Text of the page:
Gulf Rig Explosion Highlights Offshore Drilling Risks

Putting out the blaze on the Black Elk Energy-owned platform. Photo: U.S. Coast Guard

Just one day after BP agreed to plead guilty to 14 criminal charges and pay a record-breaking $4.5 billion penalty for the Deepwater Horizon spill, another offshore drilling rig exploded in the Gulf of Mexico on Friday. Two workers missing, and of the 11 injured, four are critically injured with burns over much of their bodies.


Deepwater Horizon on fire, April 21, 2010. Photo: U.S. Coast Guard

Images of fire and dark plumes of smoke bear an eerie resemblance to the 2010 Deepwater Horizon explosion, which killed 11 and poured 4.9 million barrels of crude into the Gulf of Mexico.


The blaze started when workers were using a torch to cut an oil line on an oil platform owned by Houston-based Black Elk Energy Co. The Coast Guard said that no oil was leaking from the rig, which was offline for maintenance.


As the AP reports, there are several important differences between the Deepwater Horizon disaster and this accident:

Friday’s fire at an oil platform southeast of Grand Isle, La., was put out within hours, rather than burning for more than a day and causing the rig to collapse and sink.

The site of Friday’s blaze is a production platform in shallow water, rather than an exploratory drilling rig looking for new oil on the seafloor almost a mile deep.

A sheen of oil about a half-mile long and 200 yards wide was reported on the Gulf surface, but officials believe it came from residual oil on the platform.

“It’s not going to be an uncontrolled discharge from everything we’re getting right now,” Coast Guard Capt. Ed Cubanski said.

[Coast Guard Chief Petty Officer Bobby] Nash said late Friday that monitoring continues to show no oil is coming from the well.


“This is yet another reminder that our work on oil drilling safety is not complete,” U.S. Rep. Ed Markey of Massachusetts, the top Democrat on the House Natural Resources Committee, said in a statement.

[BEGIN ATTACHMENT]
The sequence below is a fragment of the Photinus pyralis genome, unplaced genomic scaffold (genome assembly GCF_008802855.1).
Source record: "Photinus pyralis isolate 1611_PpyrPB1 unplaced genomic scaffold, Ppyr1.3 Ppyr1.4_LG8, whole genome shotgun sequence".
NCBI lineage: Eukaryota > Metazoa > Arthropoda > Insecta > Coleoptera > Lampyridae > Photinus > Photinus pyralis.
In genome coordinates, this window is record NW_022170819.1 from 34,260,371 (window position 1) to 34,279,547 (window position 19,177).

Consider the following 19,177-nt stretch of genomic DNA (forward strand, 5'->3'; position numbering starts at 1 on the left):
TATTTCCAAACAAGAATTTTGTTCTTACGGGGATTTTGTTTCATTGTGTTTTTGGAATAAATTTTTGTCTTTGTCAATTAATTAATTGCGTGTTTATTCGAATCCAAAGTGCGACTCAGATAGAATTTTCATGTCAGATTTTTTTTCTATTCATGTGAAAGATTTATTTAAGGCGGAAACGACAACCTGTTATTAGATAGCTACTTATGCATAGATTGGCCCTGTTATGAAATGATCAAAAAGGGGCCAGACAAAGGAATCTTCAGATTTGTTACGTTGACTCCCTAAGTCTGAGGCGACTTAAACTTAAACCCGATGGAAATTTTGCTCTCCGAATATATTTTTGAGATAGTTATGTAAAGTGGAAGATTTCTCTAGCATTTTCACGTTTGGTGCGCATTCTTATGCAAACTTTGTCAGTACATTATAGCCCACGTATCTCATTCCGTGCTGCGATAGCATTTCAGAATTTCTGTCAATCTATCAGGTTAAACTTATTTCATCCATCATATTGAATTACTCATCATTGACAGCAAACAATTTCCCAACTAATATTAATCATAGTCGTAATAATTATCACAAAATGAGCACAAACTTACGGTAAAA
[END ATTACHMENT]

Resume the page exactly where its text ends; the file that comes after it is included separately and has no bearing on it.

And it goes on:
Environmental groups echoed that notion.


“With the moratorium on drilling in the Gulf of Mexico lifted, the US has sold off millions of square miles of the Gulf to exploration and development, and production has rocketed past 2010 levels, expecting to reach record highs in 2013,” Marc Yaggi, executive director for the Waterkeeper Alliance, said in a statement. “Safety measures by the oil industry and regulation by government sadly lag behind the rush to drill, placing workers, the environment, and coastal communities at increasing risk.”


That doesn’t just apply to the Gulf. Oil companies, led by Shell, are looking to tap oil and natural gas in the Beaufort and Chukchi seas off of Alaska. Shell suffered setbacks earlier this year with its Arctic endeavors, most recently when its oil containment system failed.


And as Henry Huntington, science director of Pew’s Arctic program, told me earlier this year, an oil spill in those remote the waters could be devastating. “With the Gulf spill, there were ports, highways, [and] airports nearby, and responding to it was still hugely challenging. In the Chukchi, there are zero roads and little infrastructure to help mount a sizeable effort,” he says. “And, god forbid, what would happen if there were a spill near the end of the drilling season, with daylight rapidly fading and sea ice about to start forming?”

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